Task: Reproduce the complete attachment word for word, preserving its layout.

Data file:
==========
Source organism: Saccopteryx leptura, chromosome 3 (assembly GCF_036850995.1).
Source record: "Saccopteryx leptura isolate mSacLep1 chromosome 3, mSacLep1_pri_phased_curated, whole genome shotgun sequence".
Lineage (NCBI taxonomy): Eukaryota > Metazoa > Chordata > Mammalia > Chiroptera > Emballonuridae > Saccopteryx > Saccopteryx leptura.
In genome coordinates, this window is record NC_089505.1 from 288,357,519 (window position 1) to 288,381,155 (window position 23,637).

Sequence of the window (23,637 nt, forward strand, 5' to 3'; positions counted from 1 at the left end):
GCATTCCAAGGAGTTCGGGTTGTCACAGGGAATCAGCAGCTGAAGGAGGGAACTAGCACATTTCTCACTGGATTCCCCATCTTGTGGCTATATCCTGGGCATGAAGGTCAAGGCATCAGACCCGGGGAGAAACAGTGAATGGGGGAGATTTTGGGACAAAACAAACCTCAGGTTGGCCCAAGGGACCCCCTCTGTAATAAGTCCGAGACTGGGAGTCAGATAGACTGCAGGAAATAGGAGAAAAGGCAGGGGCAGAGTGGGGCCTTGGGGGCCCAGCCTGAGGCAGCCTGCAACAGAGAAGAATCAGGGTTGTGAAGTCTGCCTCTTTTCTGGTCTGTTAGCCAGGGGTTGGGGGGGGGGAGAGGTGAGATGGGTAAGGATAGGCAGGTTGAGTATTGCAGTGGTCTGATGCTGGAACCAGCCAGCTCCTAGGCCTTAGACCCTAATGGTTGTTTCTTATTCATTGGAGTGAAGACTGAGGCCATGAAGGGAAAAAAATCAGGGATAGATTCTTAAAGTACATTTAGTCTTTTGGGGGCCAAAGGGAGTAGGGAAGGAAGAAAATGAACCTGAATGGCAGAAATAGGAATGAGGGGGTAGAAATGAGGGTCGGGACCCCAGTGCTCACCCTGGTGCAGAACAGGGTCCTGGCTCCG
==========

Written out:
Source organism: Saccopteryx leptura, chromosome 3 (assembly GCF_036850995.1).
Source record: "Saccopteryx leptura isolate mSacLep1 chromosome 3, mSacLep1_pri_phased_curated, whole genome shotgun sequence".
Lineage (NCBI taxonomy): Eukaryota > Metazoa > Chordata > Mammalia > Chiroptera > Emballonuridae > Saccopteryx > Saccopteryx leptura.
In genome coordinates, this window is record NC_089505.1 from 288,357,519 (window position 1) to 288,381,155 (window position 23,637).

Sequence of the window (23,637 nt, forward strand, 5' to 3'; positions counted from 1 at the left end):
GCATTCCAAGGAGTTCGGGTTGTCACAGGGAATCAGCAGCTGAAGGAGGGAACTAGCACATTTCTCACTGGATTCCCCATCTTGTGGCTATATCCTGGGCATGAAGGTCAAGGCATCAGACCCGGGGAGAAACAGTGAATGGGGGAGATTTTGGGACAAAACAAACCTCAGGTTGGCCCAAGGGACCCCCTCTGTAATAAGTCCGAGACTGGGAGTCAGATAGACTGCAGGAAATAGGAGAAAAGGCAGGGGCAGAGTGGGGCCTTGGGGGCCCAGCCTGAGGCAGCCTGCAACAGAGAAGAATCAGGGTTGTGAAGTCTGCCTCTTTTCTGGTCTGTTAGCCAGGGGTTGGGGGGGGGGAGAGGTGAGATGGGTAAGGATAGGCAGGTTGAGTATTGCAGTGGTCTGATGCTGGAACCAGCCAGCTCCTAGGCCTTAGACCCTAATGGTTGTTTCTTATTCATTGGAGTGAAGACTGAGGCCATGAAGGGAAAAAAATCAGGGATAGATTCTTAAAGTACATTTAGTCTTTTGGGGGCCAAAGGGAGTAGGGAAGGAAGAAAATGAACCTGAATGGCAGAAATAGGAATGAGGGGGTAGAAATGAGGGTCGGGACCCCAGTGCTCACCCTGGTGCAGAACAGGGTCCTGGCTCCG